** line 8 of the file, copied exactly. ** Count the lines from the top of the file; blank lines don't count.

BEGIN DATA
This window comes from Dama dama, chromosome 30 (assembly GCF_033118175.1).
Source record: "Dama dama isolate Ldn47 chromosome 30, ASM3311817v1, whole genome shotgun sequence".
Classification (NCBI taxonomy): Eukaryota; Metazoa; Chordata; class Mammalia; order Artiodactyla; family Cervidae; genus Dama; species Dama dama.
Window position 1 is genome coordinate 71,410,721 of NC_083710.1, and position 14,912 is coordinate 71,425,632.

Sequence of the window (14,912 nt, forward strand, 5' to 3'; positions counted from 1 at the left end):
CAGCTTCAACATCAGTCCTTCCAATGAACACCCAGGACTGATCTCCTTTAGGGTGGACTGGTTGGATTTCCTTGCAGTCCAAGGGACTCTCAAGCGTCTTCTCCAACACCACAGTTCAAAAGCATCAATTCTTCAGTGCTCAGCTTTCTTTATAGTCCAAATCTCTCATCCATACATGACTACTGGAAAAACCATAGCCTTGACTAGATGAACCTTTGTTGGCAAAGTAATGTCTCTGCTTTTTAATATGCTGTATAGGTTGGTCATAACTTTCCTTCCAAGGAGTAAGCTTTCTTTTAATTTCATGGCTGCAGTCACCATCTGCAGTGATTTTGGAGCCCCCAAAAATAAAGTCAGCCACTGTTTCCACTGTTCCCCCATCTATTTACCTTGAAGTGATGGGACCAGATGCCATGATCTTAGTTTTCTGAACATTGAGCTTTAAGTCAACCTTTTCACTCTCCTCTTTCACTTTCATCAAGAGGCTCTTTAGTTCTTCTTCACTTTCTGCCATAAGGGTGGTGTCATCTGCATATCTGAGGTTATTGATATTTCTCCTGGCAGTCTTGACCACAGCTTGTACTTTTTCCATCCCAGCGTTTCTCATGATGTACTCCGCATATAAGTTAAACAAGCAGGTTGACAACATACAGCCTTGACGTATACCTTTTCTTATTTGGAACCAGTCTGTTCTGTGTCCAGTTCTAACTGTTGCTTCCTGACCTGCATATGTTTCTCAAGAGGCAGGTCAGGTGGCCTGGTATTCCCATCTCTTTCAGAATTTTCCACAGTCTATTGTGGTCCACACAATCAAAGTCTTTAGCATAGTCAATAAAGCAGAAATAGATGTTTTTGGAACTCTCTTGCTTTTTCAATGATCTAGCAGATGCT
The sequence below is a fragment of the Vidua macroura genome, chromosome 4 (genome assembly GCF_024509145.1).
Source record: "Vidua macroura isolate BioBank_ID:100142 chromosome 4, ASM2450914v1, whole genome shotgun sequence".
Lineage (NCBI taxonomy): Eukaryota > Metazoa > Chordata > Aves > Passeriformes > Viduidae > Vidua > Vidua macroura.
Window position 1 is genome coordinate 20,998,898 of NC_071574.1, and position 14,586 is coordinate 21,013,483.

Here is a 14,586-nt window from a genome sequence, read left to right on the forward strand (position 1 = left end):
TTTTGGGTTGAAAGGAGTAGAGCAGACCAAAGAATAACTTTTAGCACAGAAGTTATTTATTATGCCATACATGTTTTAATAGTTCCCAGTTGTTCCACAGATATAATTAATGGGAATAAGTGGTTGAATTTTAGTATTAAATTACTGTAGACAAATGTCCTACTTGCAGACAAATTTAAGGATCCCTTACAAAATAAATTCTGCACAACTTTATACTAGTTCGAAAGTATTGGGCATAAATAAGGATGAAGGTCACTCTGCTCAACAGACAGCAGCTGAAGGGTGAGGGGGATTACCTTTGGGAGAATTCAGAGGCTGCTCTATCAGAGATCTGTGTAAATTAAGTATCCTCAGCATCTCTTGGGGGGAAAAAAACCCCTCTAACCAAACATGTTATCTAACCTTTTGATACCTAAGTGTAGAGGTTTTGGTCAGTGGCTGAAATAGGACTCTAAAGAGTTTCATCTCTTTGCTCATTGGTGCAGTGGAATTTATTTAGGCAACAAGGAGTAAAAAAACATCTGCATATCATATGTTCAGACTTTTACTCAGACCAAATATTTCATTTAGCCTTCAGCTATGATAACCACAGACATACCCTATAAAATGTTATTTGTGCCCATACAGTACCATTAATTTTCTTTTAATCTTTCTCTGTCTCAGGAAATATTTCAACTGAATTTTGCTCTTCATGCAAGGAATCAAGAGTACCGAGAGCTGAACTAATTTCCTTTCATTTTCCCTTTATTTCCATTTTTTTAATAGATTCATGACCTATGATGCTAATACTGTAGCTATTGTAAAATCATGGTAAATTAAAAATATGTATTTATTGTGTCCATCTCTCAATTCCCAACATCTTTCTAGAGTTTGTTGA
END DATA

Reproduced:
Source record: "Vidua macroura isolate BioBank_ID:100142 chromosome 4, ASM2450914v1, whole genome shotgun sequence".